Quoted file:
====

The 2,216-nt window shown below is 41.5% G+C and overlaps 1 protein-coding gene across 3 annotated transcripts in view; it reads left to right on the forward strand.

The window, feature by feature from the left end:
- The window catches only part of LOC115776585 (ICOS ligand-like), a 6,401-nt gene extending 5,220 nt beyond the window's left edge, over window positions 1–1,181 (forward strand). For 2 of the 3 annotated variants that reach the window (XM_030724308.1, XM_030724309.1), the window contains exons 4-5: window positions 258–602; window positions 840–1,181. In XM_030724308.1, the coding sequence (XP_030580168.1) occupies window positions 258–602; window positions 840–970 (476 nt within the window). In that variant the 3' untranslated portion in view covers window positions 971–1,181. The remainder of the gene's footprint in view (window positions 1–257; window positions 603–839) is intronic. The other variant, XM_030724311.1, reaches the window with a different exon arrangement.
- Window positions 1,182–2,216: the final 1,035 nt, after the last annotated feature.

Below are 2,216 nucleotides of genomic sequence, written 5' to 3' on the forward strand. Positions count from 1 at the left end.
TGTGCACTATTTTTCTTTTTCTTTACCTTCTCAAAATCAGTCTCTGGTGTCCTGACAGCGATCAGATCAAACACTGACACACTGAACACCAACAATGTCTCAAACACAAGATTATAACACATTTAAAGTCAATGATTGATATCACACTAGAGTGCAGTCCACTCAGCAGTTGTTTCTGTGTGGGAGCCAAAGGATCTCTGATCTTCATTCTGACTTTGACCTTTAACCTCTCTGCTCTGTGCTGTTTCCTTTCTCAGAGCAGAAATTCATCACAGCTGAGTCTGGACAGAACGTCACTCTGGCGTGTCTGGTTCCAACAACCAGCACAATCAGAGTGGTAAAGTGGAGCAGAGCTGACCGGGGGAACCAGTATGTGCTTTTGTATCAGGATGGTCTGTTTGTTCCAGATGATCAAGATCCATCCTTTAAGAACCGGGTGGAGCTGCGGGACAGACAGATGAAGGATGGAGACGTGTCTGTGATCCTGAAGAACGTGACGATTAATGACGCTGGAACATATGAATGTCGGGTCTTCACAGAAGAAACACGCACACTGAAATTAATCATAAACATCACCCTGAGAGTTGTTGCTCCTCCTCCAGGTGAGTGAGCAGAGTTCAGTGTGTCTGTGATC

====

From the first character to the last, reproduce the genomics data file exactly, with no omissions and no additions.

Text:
The 2,216-nt window shown below is 41.5% G+C and overlaps 1 protein-coding gene across 3 annotated transcripts in view; it reads left to right on the forward strand.

The window, feature by feature from the left end:
- The window catches only part of LOC115776585 (ICOS ligand-like), a 6,401-nt gene extending 5,220 nt beyond the window's left edge, over window positions 1–1,181 (forward strand). For 2 of the 3 annotated variants that reach the window (XM_030724308.1, XM_030724309.1), the window contains exons 4-5: window positions 258–602; window positions 840–1,181. In XM_030724308.1, the coding sequence (XP_030580168.1) occupies window positions 258–602; window positions 840–970 (476 nt within the window). In that variant the 3' untranslated portion in view covers window positions 971–1,181. The remainder of the gene's footprint in view (window positions 1–257; window positions 603–839) is intronic. The other variant, XM_030724311.1, reaches the window with a different exon arrangement.
- Window positions 1,182–2,216: the final 1,035 nt, after the last annotated feature.

Below are 2,216 nucleotides of genomic sequence, written 5' to 3' on the forward strand. Positions count from 1 at the left end.
TGTGCACTATTTTTCTTTTTCTTTACCTTCTCAAAATCAGTCTCTGGTGTCCTGACAGCGATCAGATCAAACACTGACACACTGAACACCAACAATGTCTCAAACACAAGATTATAACACATTTAAAGTCAATGATTGATATCACACTAGAGTGCAGTCCACTCAGCAGTTGTTTCTGTGTGGGAGCCAAAGGATCTCTGATCTTCATTCTGACTTTGACCTTTAACCTCTCTGCTCTGTGCTGTTTCCTTTCTCAGAGCAGAAATTCATCACAGCTGAGTCTGGACAGAACGTCACTCTGGCGTGTCTGGTTCCAACAACCAGCACAATCAGAGTGGTAAAGTGGAGCAGAGCTGACCGGGGGAACCAGTATGTGCTTTTGTATCAGGATGGTCTGTTTGTTCCAGATGATCAAGATCCATCCTTTAAGAACCGGGTGGAGCTGCGGGACAGACAGATGAAGGATGGAGACGTGTCTGTGATCCTGAAGAACGTGACGATTAATGACGCTGGAACATATGAATGTCGGGTCTTCACAGAAGAAACACGCACACTGAAATTAATCATAAACATCACCCTGAGAGTTGTTGCTCCTCCTCCAGGTGAGTGAGCAGAGTTCAGTGTGTCTGTGATC